Air Nyx Silver:
Since this was the only 2-pin in the group, I paired it with the excellent Janus2. When paired this way the duo becomes my favorite sub-$500 IEM. Period.
Silver traditionally presents a brighter signature as well as transmits sound a bit faster (according to the experts of which I am not).
Starting with “Soul Junction” again, the sound is indeed a bit snappier and slightly brighter overall. The Janus2 was used with Comply tips, so even with those, isolation was behind the Supermoon. Mids tended to slot slightly behind the upper end, but that very well could be the Janus2 as well.
Playing “Heavydirtysoul,” I immediately noticed the thinner character of the song, with bass not hitting nearly as deep. Tighter control was had here, though. I hate to use “analytical,” but that may best describe the silver’s character. Fabulous control of the mids presented Tyler’s voice with punctuality and verve. This is such a good song, and a very good judge of how an IEM (or any audio system) can handle all of that energy.
The silver held onto that adage of presenting a brighter but more detailed signature. This is a very good compliment to the Janus2.
Up until this choice, the jacks have been of the 4.4bal variety. The Ocean is a 3.5mm se, making for a less than optimal comparison, but you will see that the cable holds its own nonetheless.
Starting with “Soul Junction” again, I noted the delicacy with which the piano was held. Not thin or brittle, but handled with aplomb. Functionally subtle, the Ocean presents itself as the smoothest of the three. This cable is no slouch.
That smooth character does not transpire as easily with TWP, but the song is so good, that it still sounds wonderful through the Supermoon & Ocean. Slightly warm, and with good reach down low, the mids suffer a bit with some strong “s” sounds, but not sibilant. Only amplified in nature, I could still raise the volume quite nicely. I did have to turn the volume up about 10 more notches on the CA1000 to match the “feeling” of same volume or intensity. It could very well be the single ended versus balanced as well.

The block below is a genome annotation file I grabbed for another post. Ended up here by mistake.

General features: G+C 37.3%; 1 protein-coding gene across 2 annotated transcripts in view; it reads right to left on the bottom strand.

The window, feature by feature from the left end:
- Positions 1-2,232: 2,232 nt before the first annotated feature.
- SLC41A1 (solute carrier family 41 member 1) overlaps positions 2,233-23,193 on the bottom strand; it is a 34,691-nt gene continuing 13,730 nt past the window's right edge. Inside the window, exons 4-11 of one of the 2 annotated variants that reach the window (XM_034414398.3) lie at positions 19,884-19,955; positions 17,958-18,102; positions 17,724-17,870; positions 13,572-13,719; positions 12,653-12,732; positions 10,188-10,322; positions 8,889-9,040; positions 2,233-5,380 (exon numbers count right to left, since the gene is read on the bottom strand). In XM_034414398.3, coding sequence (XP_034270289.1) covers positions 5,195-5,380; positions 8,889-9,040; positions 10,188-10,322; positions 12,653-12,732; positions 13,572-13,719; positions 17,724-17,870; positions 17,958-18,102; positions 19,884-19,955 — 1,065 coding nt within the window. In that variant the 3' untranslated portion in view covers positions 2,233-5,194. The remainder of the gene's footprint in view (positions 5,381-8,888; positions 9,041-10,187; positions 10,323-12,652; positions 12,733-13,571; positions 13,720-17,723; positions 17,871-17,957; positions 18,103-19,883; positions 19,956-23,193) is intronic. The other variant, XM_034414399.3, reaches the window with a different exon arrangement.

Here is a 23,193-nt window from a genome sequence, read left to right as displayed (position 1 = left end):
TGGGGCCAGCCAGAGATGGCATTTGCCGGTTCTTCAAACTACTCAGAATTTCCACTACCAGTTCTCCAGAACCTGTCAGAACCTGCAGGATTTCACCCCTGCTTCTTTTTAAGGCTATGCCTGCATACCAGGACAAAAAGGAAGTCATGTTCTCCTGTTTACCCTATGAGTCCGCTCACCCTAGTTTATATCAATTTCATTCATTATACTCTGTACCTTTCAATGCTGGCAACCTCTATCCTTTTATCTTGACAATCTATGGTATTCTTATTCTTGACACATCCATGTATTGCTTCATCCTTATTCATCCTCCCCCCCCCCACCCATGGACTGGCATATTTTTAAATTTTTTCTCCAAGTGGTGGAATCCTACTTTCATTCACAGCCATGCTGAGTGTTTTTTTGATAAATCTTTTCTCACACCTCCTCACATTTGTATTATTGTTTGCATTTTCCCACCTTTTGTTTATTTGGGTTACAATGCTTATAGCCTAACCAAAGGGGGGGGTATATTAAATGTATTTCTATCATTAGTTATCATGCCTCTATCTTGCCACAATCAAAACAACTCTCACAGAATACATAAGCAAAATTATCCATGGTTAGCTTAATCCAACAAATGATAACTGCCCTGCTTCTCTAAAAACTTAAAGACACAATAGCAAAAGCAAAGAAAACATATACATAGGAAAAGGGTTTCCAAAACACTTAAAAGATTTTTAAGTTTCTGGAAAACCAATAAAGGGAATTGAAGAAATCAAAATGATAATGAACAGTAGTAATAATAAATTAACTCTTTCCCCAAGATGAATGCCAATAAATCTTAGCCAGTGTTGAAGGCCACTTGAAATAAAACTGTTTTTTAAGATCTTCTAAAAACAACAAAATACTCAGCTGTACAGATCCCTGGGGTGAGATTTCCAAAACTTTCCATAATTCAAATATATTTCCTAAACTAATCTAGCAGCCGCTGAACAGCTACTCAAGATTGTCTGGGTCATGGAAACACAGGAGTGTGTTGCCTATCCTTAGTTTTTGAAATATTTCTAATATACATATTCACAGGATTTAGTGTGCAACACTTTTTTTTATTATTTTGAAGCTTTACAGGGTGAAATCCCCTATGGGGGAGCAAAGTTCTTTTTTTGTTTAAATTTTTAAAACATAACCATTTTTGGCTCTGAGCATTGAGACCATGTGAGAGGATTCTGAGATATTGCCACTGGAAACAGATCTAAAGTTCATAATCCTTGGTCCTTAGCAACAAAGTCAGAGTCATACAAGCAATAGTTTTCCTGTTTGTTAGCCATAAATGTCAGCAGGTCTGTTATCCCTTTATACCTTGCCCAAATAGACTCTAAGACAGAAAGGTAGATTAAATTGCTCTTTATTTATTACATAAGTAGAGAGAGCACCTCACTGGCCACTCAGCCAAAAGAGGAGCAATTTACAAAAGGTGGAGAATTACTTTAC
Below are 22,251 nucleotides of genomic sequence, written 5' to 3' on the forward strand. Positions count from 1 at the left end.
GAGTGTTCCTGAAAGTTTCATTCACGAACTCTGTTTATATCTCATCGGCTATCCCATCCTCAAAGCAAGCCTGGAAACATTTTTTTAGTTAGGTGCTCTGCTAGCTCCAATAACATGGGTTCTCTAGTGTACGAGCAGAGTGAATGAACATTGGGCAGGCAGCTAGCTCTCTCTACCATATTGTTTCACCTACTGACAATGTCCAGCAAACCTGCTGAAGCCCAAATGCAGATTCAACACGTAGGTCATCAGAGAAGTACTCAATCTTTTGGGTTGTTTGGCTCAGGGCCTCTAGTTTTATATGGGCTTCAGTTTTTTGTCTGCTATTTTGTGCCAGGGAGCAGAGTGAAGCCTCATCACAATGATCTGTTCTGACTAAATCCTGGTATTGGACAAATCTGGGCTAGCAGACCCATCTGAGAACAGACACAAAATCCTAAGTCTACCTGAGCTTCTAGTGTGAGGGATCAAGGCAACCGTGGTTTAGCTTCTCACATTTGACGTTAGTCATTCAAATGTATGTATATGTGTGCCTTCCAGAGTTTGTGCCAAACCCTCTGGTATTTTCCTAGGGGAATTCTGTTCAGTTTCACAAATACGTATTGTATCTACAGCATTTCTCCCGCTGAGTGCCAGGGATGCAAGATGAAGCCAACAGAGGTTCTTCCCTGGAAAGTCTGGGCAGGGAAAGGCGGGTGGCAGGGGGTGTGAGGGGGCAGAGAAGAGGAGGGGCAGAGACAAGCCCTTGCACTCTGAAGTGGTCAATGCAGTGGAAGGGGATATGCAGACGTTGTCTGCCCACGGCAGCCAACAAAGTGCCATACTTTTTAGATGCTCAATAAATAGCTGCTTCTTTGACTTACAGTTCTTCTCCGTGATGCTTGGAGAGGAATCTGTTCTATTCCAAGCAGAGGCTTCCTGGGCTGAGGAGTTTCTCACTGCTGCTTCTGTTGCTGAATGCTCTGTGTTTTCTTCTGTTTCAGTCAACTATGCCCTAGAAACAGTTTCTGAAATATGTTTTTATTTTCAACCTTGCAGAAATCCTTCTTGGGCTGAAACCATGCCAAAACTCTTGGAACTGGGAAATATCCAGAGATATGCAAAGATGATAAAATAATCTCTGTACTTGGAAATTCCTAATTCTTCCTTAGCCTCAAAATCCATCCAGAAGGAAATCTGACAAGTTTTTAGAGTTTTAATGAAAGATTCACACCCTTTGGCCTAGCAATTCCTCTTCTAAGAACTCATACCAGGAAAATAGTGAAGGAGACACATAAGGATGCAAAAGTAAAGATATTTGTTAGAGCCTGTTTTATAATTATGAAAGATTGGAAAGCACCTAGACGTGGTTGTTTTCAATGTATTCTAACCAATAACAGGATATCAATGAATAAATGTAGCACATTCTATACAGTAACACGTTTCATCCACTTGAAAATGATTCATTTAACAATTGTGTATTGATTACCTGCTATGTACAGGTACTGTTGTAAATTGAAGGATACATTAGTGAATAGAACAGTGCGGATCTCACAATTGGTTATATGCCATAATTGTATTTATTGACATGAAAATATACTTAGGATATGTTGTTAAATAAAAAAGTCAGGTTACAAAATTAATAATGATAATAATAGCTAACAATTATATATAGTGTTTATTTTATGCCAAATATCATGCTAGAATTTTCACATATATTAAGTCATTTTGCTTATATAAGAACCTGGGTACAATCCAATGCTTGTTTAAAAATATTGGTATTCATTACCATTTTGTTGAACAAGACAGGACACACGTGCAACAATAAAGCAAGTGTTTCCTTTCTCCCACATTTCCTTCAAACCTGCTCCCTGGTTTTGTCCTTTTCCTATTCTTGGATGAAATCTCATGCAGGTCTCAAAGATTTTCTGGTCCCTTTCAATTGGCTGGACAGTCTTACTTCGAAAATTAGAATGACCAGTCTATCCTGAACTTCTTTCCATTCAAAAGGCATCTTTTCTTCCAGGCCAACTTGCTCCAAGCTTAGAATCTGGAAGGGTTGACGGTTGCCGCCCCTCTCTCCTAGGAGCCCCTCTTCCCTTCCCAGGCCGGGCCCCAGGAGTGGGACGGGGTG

Switching to the Janus2, the sound mimics that of the Supermoon in response. Vocals are more forward here, and the sound has less depth, but this could be the Janus2. Extension is quite good, but I still have to raise the volume up. Transient attack was good, but not great. That is to be somewhat expected in this combination, but I did not suffer the loss, since the signature characteristics were so good, with excellent spatial representation, if a bit narrower in scope from the other two.
Regardless, the Ocean is an excellent cable for those who are limited to 3.5se, or who want a nice upgrade cable.
DDHiFi is like the Golden Goose. Anything they touch turns to the “gold standard,” in my humble opinion. Solutions for problems we did not know existed; but are thoroughly thankful they sorted this out for us…their adapter are staples in many audiophiles’ cases. Will and I witnessed firsthand at T.H.E. Show last June the selling out of their dongle/DAC in the TC44C from their main source in the US. This shows that when you get and keep the reputation for providing quality products, you can in fact charge a reasonable price (not the cheapest in any category) and the users will purchase said products.
These cables are an extension of that trust and quality. Each has its own merits & qualities, fitting different purposes. With the ability to order the jack and connection of your choice, it is a win-win. You get a quality product that works with exceptional sound characteristics, and they get to keep innovating their products.
I can recommend all three cables for your needs, and with the ability to tailor them to your needs, another manufacturer provides us with excellent upgrade opportunities.